“Rejoice always, pray without ceasing, give thanks in all circumstances; for this is the will of God in Christ Jesus for you.”
1 Thessalonians 5:16-18
“Knowing that it’s not where you want it to be or where it should be, tell me about your prayer life.” Those were the words from my current pastor as we sat down to meet one on one before this church extended to me a call to come and be a part of their leadership team. I remember being caught off guard a little, because I first wanted to reply, “How do you know it’s not?!” The honest truth, though, is that statement is likely true for each and every one of us. No matter how much time you might be devoting to prayer on a daily basis, why do you stop where you do? No matter the depth of the conversations you are having with the Father, why not go deeper? If you prayed for ten people in your congregation this morning, why didn’t you pray for eleven? You could just keep going, right?
We would all agree that prayer is an essential part of following Jesus. He was specific when talking to his followers: “When you pray…” meaning it was never a question of if his followers should pray, but what that prayer life would look like. So, why would my pastor know to preface his question about my prayer life with that statement? Why do so many people who are faithful attenders, faithful ministry leaders, faithful teachers, etc. struggle to articulate the depth of their prayer life?
We are familiar with Jesus’ further instructions in Matthew 6:
“Our Father in heaven, hallowed be your name. Your kingdom come, your will be done, on earth as it is in heaven. Give us this day our daily bread, and forgive us our debts, as we also have forgiven our debtors. And lead us not into temptation, but deliver us from evil.” (And then us protestants add, “for yours is the kingdom, and the power, and the glory forever, amen.)
So, the problem for most isn’t knowing what to pray. Jesus gave us a model, and on some level, most of our prayers offer some variation of the subjects He mentioned. We know to pray for God’s kingdom to be made known through missions and other ministry efforts. Our denomination publishes missionary birthdays so while they are serving on the field, they are remembered by name each year. We pray for the needs of others as well as ourselves. We intercede for others who might be struggling with a particular sin. We pray for the salvation of those who do not yet know Jesus. All of these are good things. Every single one of them. But why am I still left thinking there is something more?
This past year, I was encouraged to pick up a book on prayer by Paul Miller, A Praying Life , and the author suggests that one of the keys to figuring out our prayer lives relates to our posture before God. Miller points out that we must approach the Father as a child. Drawing on his own experience as a father, he reminds us that little children are bold, demanding, persistent and confident when making requests of their parents. They are also aware (while maybe not from an intellectual approach) that they are completely at the mercy of mom or dad to provide them what they want. They are helpless. Miller writes, “God wants us to come to him empty-handed, weary, and heavy-laden. Instinctively we want to get rid of our helplessness before we come to God.” (Miller, 42)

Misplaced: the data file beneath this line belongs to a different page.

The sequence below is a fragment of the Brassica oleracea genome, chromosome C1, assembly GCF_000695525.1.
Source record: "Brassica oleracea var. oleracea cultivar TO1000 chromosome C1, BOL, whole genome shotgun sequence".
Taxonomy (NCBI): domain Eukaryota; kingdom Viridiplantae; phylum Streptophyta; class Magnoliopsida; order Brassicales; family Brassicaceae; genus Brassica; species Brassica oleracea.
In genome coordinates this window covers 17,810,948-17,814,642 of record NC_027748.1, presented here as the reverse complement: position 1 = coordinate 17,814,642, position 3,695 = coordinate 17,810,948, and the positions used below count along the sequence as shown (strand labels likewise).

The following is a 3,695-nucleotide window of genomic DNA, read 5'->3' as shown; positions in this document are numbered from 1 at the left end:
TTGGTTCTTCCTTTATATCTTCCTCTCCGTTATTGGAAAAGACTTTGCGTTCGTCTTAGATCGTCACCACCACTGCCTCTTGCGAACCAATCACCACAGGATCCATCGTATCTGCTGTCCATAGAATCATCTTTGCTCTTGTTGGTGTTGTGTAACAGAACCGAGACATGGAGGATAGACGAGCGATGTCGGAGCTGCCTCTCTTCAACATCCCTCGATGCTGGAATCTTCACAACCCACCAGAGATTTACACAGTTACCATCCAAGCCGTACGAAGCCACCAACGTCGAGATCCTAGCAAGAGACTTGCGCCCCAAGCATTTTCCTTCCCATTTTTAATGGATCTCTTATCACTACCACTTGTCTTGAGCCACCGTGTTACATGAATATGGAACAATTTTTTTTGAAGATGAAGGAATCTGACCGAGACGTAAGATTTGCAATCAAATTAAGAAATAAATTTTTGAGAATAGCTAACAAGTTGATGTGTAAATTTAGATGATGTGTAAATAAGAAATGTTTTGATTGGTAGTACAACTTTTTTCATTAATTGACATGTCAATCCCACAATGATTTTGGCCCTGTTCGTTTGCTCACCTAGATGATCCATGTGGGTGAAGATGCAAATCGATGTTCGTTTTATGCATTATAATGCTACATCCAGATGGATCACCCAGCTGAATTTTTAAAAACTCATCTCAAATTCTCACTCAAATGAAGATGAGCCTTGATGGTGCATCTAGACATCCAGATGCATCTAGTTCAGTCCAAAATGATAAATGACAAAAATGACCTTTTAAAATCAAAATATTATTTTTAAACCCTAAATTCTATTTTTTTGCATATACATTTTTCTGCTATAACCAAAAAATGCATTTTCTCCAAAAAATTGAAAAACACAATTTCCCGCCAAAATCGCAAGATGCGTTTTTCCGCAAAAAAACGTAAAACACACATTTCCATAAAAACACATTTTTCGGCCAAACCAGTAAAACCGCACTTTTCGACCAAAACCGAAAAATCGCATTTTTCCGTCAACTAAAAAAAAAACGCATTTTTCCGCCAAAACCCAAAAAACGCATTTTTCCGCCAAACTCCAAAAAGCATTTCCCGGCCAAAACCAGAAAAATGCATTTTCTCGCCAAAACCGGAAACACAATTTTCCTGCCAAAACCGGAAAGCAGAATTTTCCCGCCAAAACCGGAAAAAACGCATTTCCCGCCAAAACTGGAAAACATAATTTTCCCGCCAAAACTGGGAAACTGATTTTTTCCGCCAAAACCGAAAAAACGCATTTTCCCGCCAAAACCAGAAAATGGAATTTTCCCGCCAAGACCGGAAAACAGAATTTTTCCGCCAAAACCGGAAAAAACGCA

I believe Miller is on to something here. The tension we feel in that assessment of our prayer lives is not something that can be quantifiably measured, but is found in our daily state of mind before the Father. It is found in a posture not measured by the number of words spoken, but of an awareness of the proximity of the Father. Rather than boast of x number of minutes on my knees each morning which can dangerously lead to a “look at me” attitude about my spirituality, the stronger statement I need to make each day is “I am helpless and completely dependent on God today.” This mindset can establish a daily posture–as we face temptation or challenges at work or questions about the direction of our ministries–which leads us to truly “trust in the Lord with all our heart and lean not on our own understanding.”
Putting Paul’s instructions to the Thessalonians into practice now looks like this:
I am helpless today, but I am walking with my Father every step. I am dependent on Him, and I am yielding my will to His will today. I cannot help but rejoice that He is with me in every circumstance I face. He will be part of every decision I make today, every response I have to situations that arise, and will guide my words and thoughts. My life and words will reflect my gratitude.
The next time I am asked about my prayer life, my hope is that I will be able to reflect on an ongoing season of life that reflects this attitude. What more can I hope to attain?
This post originally appeared at: A Disciple is Prayerful — The Bonhoeffer Project